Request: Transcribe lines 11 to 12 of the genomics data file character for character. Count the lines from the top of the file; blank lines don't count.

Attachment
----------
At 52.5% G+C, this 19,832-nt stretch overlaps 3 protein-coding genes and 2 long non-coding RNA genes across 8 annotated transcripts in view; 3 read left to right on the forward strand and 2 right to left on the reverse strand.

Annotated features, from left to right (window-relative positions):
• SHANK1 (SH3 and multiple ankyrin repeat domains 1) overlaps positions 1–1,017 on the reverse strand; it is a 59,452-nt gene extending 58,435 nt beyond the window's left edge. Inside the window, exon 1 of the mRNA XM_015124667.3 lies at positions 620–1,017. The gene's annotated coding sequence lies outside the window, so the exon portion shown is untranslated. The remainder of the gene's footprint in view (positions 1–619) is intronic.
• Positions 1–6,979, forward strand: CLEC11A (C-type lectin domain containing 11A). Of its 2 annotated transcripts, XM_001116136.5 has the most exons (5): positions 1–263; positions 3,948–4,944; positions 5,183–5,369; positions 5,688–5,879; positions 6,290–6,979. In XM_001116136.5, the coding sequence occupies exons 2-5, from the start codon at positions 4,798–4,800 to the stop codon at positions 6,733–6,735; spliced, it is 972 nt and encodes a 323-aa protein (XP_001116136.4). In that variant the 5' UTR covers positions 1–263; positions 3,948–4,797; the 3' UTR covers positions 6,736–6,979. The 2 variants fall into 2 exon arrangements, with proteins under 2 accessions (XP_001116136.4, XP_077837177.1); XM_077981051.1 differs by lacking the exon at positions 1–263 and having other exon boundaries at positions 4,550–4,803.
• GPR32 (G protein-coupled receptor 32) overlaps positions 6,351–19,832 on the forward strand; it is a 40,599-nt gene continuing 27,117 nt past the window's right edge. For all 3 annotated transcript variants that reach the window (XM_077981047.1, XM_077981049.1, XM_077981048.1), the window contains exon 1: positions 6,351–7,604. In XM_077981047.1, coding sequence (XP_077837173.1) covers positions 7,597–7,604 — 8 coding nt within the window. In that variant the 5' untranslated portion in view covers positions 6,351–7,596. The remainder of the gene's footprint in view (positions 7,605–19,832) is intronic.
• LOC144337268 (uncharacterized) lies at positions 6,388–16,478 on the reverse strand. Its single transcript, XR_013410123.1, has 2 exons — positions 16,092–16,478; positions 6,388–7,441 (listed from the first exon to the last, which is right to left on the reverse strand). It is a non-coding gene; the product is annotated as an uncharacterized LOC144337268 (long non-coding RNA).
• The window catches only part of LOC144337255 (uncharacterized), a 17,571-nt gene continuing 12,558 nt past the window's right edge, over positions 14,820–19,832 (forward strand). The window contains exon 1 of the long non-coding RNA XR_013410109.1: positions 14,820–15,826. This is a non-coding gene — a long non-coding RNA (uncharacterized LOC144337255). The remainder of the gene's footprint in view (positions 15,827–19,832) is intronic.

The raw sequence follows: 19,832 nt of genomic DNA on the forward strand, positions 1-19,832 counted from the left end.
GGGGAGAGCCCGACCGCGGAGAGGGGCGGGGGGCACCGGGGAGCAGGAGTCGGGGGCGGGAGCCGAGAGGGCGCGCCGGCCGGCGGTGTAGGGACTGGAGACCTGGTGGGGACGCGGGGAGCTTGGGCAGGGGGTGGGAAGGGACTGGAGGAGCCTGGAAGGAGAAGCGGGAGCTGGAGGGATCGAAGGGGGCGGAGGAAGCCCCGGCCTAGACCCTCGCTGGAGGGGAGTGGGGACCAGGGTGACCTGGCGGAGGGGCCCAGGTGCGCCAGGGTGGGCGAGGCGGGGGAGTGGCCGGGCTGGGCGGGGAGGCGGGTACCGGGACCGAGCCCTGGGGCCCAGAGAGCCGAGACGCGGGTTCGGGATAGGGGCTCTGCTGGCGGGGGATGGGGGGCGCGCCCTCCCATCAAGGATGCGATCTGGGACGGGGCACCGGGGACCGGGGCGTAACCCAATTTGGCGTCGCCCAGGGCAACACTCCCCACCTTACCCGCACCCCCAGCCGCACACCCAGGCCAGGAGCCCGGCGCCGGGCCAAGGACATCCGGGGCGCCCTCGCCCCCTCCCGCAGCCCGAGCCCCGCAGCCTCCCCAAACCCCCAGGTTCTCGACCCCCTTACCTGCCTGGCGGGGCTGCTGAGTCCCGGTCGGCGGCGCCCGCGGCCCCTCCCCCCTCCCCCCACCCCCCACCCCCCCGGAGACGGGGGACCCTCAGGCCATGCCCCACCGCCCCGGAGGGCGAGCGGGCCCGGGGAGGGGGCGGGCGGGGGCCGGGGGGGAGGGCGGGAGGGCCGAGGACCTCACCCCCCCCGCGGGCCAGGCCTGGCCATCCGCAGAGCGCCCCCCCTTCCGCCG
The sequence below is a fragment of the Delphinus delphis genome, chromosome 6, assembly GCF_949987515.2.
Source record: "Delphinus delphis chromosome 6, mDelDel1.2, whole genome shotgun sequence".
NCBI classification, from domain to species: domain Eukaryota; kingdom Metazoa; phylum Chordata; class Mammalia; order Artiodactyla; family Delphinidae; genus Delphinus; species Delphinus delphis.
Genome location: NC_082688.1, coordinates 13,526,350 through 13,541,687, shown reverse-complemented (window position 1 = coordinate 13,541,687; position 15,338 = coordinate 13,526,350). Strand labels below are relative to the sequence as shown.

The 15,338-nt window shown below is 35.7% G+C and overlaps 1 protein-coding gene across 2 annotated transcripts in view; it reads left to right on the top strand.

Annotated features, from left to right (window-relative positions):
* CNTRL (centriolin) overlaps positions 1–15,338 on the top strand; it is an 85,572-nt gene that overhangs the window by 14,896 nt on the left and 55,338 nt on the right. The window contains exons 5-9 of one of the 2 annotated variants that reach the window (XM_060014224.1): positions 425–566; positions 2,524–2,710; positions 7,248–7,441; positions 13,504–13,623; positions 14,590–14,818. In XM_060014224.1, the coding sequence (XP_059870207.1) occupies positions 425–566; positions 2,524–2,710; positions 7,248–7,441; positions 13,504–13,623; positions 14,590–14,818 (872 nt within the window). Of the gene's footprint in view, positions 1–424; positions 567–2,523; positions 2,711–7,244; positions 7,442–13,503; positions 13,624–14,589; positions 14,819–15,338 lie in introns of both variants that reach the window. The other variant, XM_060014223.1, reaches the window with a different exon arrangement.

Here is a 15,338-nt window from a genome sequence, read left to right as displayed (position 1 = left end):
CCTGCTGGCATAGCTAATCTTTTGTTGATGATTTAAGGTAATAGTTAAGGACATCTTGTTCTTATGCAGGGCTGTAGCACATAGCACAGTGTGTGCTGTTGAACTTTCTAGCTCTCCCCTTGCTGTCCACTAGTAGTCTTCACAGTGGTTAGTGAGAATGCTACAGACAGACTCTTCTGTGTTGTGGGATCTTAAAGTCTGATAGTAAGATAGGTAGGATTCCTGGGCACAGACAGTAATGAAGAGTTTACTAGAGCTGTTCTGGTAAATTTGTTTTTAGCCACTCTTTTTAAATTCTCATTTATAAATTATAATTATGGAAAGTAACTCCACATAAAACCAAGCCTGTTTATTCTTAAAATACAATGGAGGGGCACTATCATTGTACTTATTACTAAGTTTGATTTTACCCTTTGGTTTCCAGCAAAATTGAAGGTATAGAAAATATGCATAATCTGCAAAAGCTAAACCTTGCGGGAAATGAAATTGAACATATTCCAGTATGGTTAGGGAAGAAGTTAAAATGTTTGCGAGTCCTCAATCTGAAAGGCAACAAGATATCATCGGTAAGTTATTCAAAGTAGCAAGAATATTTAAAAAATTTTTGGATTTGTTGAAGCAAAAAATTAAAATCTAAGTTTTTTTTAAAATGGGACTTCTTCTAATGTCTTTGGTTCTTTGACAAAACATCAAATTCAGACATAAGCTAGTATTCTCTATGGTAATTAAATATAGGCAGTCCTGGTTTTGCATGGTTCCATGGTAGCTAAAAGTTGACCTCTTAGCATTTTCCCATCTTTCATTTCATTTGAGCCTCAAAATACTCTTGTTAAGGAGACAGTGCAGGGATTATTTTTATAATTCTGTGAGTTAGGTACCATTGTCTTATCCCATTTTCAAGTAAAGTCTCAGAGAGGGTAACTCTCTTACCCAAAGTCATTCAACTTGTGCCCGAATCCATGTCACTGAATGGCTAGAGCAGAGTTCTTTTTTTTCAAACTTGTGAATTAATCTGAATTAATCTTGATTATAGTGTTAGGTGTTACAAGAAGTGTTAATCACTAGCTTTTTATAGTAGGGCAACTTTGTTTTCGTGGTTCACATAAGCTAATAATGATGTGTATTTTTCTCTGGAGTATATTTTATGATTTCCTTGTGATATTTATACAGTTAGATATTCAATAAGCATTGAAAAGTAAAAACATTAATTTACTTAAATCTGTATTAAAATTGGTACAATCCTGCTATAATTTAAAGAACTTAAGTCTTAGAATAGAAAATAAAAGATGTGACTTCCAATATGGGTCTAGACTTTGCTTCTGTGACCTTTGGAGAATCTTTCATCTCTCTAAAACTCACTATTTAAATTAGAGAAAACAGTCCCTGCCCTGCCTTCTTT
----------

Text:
Source record: "Delphinus delphis chromosome 6, mDelDel1.2, whole genome shotgun sequence".
NCBI classification, from domain to species: domain Eukaryota; kingdom Metazoa; phylum Chordata; class Mammalia; order Artiodactyla; family Delphinidae; genus Delphinus; species Delphinus delphis.